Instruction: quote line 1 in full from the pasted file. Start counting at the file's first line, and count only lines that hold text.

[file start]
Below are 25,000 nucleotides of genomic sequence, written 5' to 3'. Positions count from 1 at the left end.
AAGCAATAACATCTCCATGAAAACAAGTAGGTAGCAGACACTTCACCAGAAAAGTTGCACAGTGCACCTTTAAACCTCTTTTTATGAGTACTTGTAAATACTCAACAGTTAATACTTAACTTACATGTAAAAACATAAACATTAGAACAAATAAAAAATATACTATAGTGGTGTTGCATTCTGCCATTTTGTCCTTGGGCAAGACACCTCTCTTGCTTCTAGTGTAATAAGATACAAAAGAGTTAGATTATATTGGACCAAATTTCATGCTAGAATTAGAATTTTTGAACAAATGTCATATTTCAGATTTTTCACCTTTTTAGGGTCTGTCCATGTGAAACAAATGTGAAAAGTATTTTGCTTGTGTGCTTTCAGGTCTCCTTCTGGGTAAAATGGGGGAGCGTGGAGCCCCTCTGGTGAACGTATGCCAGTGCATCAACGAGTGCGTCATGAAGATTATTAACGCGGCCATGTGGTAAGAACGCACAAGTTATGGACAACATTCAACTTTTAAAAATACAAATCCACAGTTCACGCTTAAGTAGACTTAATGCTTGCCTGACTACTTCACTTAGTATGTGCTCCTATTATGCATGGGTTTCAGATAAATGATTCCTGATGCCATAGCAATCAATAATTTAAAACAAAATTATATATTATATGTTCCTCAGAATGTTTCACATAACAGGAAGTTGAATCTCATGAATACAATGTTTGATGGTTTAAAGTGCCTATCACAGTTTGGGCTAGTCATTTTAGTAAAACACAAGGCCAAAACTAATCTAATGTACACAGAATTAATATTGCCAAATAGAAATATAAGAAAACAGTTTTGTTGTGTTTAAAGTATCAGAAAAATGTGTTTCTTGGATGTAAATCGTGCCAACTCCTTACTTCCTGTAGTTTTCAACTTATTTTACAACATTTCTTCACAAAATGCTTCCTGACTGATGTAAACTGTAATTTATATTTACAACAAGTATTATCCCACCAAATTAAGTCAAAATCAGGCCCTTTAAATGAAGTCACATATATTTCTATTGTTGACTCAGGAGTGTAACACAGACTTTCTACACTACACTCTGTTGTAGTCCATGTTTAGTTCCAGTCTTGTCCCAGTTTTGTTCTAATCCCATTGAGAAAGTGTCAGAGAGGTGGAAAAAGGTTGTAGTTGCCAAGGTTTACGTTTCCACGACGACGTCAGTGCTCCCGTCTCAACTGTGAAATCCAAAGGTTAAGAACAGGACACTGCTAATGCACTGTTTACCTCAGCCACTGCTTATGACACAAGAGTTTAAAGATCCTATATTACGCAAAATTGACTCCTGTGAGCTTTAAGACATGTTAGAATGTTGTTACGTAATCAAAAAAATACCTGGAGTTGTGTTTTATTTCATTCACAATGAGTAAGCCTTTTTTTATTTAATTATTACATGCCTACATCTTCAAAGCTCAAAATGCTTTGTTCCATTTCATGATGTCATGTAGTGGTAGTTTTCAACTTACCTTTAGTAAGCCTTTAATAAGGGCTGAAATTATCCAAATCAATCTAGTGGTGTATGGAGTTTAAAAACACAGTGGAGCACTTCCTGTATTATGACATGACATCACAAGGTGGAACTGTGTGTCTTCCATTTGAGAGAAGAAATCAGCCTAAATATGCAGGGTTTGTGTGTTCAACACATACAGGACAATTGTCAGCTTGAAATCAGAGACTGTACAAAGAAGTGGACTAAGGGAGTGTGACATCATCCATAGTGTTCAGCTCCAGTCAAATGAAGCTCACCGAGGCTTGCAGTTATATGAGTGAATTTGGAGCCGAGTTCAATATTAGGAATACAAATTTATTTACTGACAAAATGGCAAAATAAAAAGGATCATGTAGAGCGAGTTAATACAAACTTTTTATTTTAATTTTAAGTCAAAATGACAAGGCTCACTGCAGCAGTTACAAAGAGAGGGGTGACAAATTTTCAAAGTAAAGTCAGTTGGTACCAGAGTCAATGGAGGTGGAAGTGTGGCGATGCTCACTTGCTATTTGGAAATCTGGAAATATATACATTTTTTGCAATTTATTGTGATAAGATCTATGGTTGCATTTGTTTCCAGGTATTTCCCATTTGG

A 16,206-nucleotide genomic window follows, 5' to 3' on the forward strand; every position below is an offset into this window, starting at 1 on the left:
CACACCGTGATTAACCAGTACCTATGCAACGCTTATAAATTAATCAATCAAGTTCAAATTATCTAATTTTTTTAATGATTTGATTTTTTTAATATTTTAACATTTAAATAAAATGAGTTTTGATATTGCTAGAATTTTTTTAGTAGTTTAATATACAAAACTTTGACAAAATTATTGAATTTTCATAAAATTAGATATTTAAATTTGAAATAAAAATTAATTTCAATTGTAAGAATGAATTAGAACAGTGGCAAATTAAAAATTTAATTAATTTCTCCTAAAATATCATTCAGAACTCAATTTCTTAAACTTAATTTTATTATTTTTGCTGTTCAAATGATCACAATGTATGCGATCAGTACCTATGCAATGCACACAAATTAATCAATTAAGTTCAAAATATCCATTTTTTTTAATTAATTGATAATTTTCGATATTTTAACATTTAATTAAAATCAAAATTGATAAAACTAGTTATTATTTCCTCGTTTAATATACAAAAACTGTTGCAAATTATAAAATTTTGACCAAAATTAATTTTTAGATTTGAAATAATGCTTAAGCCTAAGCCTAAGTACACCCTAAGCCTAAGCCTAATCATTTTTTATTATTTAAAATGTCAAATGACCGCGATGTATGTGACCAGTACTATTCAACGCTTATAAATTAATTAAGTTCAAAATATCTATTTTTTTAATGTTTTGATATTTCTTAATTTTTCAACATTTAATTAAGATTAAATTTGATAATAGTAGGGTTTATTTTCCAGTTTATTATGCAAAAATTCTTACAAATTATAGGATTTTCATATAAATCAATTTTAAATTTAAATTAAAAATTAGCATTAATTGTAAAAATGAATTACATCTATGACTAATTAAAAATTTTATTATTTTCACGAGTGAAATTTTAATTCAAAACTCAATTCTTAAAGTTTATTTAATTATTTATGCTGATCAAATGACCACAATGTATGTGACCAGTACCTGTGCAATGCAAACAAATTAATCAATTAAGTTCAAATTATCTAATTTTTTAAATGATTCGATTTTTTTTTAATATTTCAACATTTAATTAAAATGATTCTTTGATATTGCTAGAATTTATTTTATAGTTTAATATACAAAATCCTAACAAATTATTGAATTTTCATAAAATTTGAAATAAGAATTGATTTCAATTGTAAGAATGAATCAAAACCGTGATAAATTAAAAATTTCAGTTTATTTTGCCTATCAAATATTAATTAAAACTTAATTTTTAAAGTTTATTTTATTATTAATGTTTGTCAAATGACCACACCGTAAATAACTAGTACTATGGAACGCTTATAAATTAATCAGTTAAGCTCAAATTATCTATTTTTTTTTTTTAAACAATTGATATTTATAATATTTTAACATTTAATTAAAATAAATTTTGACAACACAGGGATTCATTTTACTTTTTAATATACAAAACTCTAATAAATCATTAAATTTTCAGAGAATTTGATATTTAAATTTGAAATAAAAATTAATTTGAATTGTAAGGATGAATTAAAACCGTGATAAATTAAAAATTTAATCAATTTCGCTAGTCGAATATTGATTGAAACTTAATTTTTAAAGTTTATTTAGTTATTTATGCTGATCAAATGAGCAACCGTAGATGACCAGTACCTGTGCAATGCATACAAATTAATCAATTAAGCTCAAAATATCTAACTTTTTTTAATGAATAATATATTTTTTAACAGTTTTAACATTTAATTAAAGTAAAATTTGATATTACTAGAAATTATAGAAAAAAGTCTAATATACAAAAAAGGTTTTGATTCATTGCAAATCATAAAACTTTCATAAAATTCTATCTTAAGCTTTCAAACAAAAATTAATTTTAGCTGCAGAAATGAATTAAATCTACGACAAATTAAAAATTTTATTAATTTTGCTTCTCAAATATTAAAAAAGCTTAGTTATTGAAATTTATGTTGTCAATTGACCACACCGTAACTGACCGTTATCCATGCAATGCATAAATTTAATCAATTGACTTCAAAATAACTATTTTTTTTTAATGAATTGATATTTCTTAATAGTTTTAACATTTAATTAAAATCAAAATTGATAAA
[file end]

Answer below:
Below are 25,000 nucleotides of genomic sequence, written 5' to 3'. Positions count from 1 at the left end.